Difference between revisions of "Start applications over the browser without connecting over telnet/ssh"
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Revision as of 00:19, 21 July 2006
based on work done by nix.
Originally by mindbender.
Starting (and stopping) an application via a LinkStation web interface involves a few simple steps. In general, one can use the existing web server thttpd which is typically running on the LS to provide the management API. The web server needs to provide ("serve") a web page which in turn provides start/stop buttons or links for one or more applications. When the buttons are pressed or the links are clicked, code on the LinkStation needs to execute the related Unix commands to start/stop a particular application.
The processing of the buttons is done via the web server's CGI interface. The web server calls related scripts via this interface. Typically, these scripts are written in Perl - but other scripting languages, or even binaries are possible.
There are many different ways to set up such a start/stop system. The following is a simple example. It provides a separate web page for an application. That web page is not integrated into the normal LinkStation web management GUI. The reason for this omission is simple. The web management GUI as delivered by Buffalo/Melco is very badly structured and difficult to extend. It is not impossible, but the amount of code which needs to be touched and changed in the original interface is huge for such a small change like adding another "menu" option to the ls web management GUI.
It should also be noted that the provided example makes little use of all the possibilities of the CGI interface. This is left as an excercise to the reader :-)
1) Create a Folder under /www where we put our startscript:
2) change to new folder:+' (:note mldonkey-folder and why you change to it before staring mldonkey | this assumes that you have installed mldonkey to /mnt/mldonkey. if you are directly start mldonkey from another folder all configuration-files will be created there and mldonkey will run unconfigured:)
3) Create a short start script for the app you want to start:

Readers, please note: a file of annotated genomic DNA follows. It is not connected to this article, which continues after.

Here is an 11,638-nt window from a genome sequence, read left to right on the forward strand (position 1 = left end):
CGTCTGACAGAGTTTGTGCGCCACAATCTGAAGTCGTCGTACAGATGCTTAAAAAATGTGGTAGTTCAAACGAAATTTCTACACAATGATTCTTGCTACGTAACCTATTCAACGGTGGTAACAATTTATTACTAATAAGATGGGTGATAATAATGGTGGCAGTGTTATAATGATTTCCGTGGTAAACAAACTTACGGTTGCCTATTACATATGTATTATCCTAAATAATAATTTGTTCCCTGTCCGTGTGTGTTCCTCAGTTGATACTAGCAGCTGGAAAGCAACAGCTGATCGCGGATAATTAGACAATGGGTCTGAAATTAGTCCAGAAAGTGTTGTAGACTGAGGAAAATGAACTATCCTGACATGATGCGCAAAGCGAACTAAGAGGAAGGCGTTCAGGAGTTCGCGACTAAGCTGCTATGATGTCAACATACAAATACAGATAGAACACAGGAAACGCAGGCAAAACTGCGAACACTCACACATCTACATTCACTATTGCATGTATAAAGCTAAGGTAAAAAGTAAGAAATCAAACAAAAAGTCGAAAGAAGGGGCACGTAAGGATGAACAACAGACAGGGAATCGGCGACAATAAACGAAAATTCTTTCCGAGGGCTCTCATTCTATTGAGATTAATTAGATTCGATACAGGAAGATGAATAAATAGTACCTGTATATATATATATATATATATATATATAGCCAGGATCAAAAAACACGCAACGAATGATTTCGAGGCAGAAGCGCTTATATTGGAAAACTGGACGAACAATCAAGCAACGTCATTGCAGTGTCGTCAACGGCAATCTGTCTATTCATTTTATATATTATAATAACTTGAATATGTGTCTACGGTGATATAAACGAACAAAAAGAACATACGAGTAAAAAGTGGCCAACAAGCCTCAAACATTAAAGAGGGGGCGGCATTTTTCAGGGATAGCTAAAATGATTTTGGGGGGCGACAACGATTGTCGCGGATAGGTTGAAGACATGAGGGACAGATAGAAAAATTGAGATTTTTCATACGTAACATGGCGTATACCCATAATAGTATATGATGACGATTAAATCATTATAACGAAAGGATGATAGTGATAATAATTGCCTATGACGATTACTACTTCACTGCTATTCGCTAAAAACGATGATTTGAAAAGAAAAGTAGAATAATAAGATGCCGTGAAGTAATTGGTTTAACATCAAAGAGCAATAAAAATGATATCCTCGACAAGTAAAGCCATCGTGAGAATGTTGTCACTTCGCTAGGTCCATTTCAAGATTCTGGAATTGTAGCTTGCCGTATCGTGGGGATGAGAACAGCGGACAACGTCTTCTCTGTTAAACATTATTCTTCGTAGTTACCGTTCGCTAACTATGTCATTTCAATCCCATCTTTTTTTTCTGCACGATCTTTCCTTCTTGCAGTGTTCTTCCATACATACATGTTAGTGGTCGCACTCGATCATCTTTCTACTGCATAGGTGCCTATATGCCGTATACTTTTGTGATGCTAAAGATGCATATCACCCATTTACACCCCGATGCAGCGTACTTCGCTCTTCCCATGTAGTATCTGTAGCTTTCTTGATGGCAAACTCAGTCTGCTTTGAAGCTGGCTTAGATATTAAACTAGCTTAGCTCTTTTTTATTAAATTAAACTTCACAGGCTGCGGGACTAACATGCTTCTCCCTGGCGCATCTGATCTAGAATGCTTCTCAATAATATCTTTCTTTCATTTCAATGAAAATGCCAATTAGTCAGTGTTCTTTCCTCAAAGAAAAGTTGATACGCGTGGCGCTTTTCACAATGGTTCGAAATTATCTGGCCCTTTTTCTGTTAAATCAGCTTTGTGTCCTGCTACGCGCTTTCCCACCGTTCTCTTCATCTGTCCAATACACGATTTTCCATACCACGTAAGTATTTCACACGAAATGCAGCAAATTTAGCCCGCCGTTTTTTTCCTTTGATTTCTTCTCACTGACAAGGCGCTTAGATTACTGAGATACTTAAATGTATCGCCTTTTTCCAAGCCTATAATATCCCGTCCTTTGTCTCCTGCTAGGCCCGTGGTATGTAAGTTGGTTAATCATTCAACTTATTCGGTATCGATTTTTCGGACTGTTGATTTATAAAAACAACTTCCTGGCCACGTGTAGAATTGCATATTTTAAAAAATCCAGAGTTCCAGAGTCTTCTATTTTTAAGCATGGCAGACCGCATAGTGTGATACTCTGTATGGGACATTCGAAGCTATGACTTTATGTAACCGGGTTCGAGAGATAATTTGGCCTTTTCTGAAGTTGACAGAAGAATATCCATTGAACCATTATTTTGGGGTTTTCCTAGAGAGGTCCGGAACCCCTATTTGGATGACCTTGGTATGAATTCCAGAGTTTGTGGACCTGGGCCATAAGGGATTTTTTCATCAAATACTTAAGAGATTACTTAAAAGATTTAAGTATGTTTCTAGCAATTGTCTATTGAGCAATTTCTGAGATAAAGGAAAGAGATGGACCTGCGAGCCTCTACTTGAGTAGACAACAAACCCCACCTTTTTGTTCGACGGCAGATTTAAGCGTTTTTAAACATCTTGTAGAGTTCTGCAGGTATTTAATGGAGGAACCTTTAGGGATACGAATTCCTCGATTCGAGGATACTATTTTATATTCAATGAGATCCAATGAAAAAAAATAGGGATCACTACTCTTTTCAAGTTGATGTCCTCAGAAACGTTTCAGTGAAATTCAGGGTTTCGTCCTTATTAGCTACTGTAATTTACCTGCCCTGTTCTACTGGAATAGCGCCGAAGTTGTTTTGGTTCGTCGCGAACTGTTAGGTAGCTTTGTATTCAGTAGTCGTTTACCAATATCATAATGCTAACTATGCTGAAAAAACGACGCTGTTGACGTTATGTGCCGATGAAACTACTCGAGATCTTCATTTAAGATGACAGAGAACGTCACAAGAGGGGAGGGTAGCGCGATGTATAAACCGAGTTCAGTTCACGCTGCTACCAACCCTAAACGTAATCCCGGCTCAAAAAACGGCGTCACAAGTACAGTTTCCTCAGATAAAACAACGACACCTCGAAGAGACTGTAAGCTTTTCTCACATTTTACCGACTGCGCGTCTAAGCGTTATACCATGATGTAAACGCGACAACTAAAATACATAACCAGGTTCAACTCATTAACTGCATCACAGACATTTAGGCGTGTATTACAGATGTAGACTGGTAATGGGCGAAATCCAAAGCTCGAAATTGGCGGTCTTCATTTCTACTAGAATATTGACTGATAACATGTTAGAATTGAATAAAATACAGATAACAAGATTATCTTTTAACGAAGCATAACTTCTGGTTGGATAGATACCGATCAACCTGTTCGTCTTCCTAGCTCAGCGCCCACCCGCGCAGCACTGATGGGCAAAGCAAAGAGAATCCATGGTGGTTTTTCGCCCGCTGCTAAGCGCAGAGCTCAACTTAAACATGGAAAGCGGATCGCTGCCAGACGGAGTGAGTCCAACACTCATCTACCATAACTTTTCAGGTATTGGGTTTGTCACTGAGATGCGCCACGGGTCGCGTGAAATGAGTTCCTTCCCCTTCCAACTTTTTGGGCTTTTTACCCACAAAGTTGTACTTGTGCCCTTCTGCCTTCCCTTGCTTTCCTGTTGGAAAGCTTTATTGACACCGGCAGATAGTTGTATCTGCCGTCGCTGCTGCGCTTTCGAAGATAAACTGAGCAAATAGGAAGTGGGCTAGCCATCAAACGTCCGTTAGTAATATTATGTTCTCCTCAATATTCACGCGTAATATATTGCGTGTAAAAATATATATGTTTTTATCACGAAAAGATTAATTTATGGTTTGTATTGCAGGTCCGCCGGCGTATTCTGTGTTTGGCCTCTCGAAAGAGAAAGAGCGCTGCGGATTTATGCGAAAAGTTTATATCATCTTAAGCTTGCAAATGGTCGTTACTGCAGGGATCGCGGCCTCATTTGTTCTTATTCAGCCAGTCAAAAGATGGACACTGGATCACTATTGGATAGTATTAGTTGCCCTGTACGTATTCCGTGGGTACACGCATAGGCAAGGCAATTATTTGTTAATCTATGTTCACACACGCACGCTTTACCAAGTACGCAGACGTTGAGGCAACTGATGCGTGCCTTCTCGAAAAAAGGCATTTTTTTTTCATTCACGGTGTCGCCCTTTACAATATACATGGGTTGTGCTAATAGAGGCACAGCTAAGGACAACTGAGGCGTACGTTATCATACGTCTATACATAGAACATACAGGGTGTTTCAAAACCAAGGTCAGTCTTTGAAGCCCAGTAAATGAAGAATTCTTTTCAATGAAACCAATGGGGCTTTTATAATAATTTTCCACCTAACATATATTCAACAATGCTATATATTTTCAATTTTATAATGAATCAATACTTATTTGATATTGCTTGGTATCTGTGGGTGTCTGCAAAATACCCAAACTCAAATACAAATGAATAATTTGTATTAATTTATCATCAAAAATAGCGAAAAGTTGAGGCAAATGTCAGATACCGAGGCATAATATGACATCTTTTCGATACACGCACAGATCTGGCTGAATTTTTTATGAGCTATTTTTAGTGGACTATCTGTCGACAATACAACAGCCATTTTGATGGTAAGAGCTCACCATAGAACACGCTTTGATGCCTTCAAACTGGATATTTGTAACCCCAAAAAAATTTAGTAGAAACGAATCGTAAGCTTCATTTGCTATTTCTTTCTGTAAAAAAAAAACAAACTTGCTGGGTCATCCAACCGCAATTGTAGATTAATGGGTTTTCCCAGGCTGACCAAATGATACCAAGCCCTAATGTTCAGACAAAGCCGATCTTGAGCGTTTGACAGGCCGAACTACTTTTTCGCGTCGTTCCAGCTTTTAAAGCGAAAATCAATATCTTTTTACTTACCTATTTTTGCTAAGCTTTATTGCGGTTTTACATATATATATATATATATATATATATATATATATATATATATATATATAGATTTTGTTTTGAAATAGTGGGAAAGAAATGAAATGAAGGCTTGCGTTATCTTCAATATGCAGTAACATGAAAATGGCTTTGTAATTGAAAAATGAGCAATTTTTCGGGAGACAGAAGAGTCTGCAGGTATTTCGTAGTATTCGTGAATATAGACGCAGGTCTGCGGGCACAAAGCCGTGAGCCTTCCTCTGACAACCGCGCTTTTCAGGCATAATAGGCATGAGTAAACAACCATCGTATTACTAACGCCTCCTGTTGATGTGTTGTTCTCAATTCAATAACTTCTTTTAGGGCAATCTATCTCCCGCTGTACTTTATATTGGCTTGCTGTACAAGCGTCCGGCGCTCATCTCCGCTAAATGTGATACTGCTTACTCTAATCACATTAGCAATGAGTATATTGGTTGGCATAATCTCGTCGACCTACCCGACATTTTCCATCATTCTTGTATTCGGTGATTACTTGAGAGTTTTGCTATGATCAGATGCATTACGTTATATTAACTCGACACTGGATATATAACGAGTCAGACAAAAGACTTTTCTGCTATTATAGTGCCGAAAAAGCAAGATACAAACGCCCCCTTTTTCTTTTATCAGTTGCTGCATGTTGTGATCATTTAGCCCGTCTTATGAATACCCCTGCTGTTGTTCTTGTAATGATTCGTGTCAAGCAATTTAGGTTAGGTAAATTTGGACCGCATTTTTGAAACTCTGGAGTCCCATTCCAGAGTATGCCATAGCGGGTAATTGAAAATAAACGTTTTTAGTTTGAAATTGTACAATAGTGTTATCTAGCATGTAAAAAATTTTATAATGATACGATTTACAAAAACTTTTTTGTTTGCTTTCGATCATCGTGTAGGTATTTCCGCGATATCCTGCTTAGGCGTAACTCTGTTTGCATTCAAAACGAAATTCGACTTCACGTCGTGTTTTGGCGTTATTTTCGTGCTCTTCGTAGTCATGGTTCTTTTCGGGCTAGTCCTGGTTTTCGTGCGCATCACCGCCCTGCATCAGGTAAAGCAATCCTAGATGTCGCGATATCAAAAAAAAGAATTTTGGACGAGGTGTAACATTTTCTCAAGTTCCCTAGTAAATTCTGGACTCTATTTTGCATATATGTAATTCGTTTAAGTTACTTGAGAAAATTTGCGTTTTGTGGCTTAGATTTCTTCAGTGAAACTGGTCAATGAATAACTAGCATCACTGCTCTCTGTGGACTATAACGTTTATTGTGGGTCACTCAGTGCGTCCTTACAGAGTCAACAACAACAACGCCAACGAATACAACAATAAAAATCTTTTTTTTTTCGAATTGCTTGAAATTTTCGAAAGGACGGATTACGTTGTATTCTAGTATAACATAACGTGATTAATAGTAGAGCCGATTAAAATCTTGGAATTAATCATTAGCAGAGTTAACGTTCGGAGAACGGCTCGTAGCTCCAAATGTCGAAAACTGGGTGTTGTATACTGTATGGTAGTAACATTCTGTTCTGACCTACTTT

and put into it the script:
cd <folder_that_contains_app> ./<app_starting_executable>
so for example if you want to start mldonkey:
cd /mnt/mldonkey ./mlnet
4) before this script can be executed, you have to change the files permissions
chmod 755 start_mldonkey.cgi
Now you can test if the script works by pointing your browser to the following address:
5a) making a page with links and store them on the LS
If you have more than one app to start it isn't very comfortable to bookmark them all in your browser. So its time to create a html-page where all starting links are collected.
For example I have created /www/applaunch.html for mldonkey:
<html> <head> <title>Linkstation AppLaunchPage</title> </head> <body> <a href="http://linkstation/cgi-bin3/start_mldonkey.cgi"><b>StartMLdonkey!</b></a> <a href="http://linkstation:4080"><b>MLdonkey-Webinterface</b></a> </body> </html>
5b) Making a page with buttons and store them on the LS
If you don't like links on your web page to start the application, you can use a button instead:
<html> <head> <title>Linkstation AppLaunchPage</title> </head> <body> <form action="http://linkstation/cgi-bin3/start_mldonkey.cgi"> <input type="submit" value="Start MlDonkey"> </form> <a href="http://linkstation:4080"><b>MLdonkey-Webinterface</b></a> </body> </html>
6) change the permissions of the html-file so it can be accessed
chmod 644 /www/applaunch.html
without doing that you get an "403 Forbidden error"....
7) Test if the page can really be accessed:
Point your browser to:
http://<LS-Name or IP>/applaunch.html
and bookmark it if it works.
congratulations....now you can start your favorite app over your browser :)